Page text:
The study group consisted of 216 randomly selected, asymptomatic self-referred participants with no prior history of CAD, who voluntarily underwent MDCT between June 2005 and August 2007 as part of the investigational protocol for inclusion in this study. All participants had comprehensive evaluation of their cardiovascular risk factors through a questionnaire and a medical chart review along with laboratory assessment. Participants were separated into three groups based on their fasting plasma glucose. Individuals were classified as DM if they reported the condition or had fasting plasma glucose levels >126 mg/dL. IFG was defined as fasting plasma glucose levels between 100 and 126 mg/dL; the remaining participants were designated as NFG.
Coronary computed tomographic angiography
All participants underwent coronary artery calcium (CAC) scoring and MDCT using a 64-slice scanner (Aquilion 64, Toshiba America Medical Systems, Tustin, California, USA). Oral β-blockers were administered by protocol to patients before the examination as needed to reduce heart rate. A 70–90 mL weight-based bolus of iohexol contrast agent (Omnipaque 350; Amersham Health, Ireland) was injected intravenously. When signal density in the descending aorta reached a predefined threshold of 180 Hounsfield units, the patient was instructed to sustain an inspiratory breath hold. The scan protocol used a gantry rotation time of 400 ms, a slice collimation of 64×0.5 mm applied at a table increment of ∼7.2 mm/rotation (depending on the patient's heart rate), a tube voltage of 120 kV and a tube current of 300–500 mA (depending on the patient's weight). A scanning field of view of 320 mm was combined with a detector collimation of 64×0.5 mm and a pixel matrix of 512×512. MDCT data were transferred to an image analysis workstation (Vitrea 2, Vital Images, Minnetonka, Minnesota, USA) and digitally rendered using an automated algorithm for cardiac structural analysis.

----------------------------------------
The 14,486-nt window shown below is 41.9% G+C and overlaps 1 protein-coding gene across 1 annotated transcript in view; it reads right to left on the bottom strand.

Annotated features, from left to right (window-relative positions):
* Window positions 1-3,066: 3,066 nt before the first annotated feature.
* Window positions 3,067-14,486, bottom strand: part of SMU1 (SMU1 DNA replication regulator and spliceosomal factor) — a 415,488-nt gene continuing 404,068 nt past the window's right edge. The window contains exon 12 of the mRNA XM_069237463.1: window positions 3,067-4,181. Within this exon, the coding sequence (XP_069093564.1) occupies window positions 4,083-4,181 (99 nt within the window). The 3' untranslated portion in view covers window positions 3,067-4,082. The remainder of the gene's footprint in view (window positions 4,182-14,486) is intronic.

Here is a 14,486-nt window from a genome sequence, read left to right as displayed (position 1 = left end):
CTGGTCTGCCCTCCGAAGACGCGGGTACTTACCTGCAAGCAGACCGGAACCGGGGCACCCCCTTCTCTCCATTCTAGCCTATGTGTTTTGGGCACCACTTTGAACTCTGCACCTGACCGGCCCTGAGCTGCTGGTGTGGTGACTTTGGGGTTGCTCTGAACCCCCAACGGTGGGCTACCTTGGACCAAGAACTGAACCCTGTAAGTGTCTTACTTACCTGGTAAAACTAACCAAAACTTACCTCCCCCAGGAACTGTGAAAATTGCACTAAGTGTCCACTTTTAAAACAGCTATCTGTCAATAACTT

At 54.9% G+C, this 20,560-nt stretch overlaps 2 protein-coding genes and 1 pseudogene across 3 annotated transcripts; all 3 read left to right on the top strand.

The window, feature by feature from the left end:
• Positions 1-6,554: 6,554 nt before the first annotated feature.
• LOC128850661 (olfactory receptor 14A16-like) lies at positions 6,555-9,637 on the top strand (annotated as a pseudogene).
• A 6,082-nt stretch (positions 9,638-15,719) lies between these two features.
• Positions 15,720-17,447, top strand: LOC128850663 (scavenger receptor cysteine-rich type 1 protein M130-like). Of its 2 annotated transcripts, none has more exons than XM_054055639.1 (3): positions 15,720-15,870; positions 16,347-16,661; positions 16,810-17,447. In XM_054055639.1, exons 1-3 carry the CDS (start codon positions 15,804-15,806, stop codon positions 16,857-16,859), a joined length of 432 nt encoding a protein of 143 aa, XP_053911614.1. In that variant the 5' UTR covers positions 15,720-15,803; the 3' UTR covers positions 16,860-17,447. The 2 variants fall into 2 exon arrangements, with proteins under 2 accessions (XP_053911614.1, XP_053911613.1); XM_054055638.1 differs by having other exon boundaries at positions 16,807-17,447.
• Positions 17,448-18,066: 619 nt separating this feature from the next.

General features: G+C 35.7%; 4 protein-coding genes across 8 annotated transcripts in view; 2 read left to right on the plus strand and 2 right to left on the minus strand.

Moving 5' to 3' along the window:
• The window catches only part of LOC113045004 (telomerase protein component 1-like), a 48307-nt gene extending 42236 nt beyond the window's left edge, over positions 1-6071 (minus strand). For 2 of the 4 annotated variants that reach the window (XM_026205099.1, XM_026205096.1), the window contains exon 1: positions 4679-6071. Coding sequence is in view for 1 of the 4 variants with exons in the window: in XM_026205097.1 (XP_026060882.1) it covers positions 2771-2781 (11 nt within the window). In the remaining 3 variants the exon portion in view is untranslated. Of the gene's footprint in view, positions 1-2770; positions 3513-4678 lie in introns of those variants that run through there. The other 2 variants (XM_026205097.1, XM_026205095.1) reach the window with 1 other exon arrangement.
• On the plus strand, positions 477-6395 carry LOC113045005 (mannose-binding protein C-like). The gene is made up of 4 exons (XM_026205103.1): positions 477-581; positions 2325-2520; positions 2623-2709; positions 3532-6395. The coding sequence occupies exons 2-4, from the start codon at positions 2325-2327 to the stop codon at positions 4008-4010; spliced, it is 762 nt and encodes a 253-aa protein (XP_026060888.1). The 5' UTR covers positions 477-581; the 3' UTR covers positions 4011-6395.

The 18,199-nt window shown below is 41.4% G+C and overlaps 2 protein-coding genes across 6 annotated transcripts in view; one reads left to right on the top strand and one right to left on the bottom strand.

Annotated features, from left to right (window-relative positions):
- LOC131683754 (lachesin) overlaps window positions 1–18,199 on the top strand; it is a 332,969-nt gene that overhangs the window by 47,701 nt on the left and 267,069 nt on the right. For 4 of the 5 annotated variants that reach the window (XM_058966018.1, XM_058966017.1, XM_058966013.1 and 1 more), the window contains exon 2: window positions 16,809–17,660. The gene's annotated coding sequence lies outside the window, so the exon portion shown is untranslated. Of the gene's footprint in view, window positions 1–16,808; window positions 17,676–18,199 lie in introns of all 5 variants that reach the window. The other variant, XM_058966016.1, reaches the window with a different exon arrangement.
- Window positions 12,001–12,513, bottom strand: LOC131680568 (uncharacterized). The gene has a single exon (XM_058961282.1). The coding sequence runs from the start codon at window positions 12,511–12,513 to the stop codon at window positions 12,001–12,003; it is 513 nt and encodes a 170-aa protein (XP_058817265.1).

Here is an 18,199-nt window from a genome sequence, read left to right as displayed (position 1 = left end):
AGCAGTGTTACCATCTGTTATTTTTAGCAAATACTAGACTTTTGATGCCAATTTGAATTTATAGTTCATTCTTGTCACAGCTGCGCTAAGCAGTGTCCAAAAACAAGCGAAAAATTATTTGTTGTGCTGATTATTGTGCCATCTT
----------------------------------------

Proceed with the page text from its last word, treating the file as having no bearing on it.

CAC scoring using the Agatston method was performed for each participant. For the CCTA data, a per-segment analysis of CAD was performed in each participant by a Level 3 Cardiac CT reader. Coronary artery segments were identified and classified in each participant based on the standard 15-segment AHA/WHO coronary nomenclature guidelines.11 For each visualised coronary artery segment, an ordinal scale was used to classify the degree of stenosis and atherosclerotic plaque: 0 for normal (no stenosis), 1 for mild plaque (stenosis <30%), 2 for moderate plaque (stenosis between 30% and 60%) and 3 for obstructive plaque (stenosis >60%). The plaques were further characterised as calcified, non-calcified or mixed. Therefore, a total plaque burden score was determined in each participant by averaging the individual plaque scores over the total number of assessable segments. To calculate plaque burden score, each assessable segment was scored 0, 1, 2 or 3. The total plaque burden score was the sum of all individual segment scores divided by the total number of assessable segments. The CCTA and CAC radiation doses were in the range of 5–10 and 1–2 mSv, respectively.